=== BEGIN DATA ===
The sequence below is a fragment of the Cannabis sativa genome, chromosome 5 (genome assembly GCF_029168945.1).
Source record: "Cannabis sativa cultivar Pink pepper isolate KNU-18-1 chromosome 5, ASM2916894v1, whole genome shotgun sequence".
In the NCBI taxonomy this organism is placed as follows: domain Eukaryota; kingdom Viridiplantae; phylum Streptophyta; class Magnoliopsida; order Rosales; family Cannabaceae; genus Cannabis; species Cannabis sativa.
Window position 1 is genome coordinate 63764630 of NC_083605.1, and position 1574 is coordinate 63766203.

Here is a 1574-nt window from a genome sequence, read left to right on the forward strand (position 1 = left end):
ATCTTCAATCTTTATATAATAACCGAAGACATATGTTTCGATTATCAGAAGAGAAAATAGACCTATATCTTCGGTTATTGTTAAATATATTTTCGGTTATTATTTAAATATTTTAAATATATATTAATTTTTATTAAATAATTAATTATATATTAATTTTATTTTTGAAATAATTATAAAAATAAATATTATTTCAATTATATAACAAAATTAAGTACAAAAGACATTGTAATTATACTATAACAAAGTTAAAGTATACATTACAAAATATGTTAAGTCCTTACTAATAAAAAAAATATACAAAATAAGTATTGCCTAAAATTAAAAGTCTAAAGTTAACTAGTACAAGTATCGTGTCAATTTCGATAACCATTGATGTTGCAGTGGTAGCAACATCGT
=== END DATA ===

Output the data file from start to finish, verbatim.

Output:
The sequence below is a fragment of the Cannabis sativa genome, chromosome 5 (genome assembly GCF_029168945.1).
Source record: "Cannabis sativa cultivar Pink pepper isolate KNU-18-1 chromosome 5, ASM2916894v1, whole genome shotgun sequence".
In the NCBI taxonomy this organism is placed as follows: domain Eukaryota; kingdom Viridiplantae; phylum Streptophyta; class Magnoliopsida; order Rosales; family Cannabaceae; genus Cannabis; species Cannabis sativa.
Window position 1 is genome coordinate 63764630 of NC_083605.1, and position 1574 is coordinate 63766203.

Here is a 1574-nt window from a genome sequence, read left to right on the forward strand (position 1 = left end):
ATCTTCAATCTTTATATAATAACCGAAGACATATGTTTCGATTATCAGAAGAGAAAATAGACCTATATCTTCGGTTATTGTTAAATATATTTTCGGTTATTATTTAAATATTTTAAATATATATTAATTTTTATTAAATAATTAATTATATATTAATTTTATTTTTGAAATAATTATAAAAATAAATATTATTTCAATTATATAACAAAATTAAGTACAAAAGACATTGTAATTATACTATAACAAAGTTAAAGTATACATTACAAAATATGTTAAGTCCTTACTAATAAAAAAAATATACAAAATAAGTATTGCCTAAAATTAAAAGTCTAAAGTTAACTAGTACAAGTATCGTGTCAATTTCGATAACCATTGATGTTGCAGTGGTAGCAACATCGT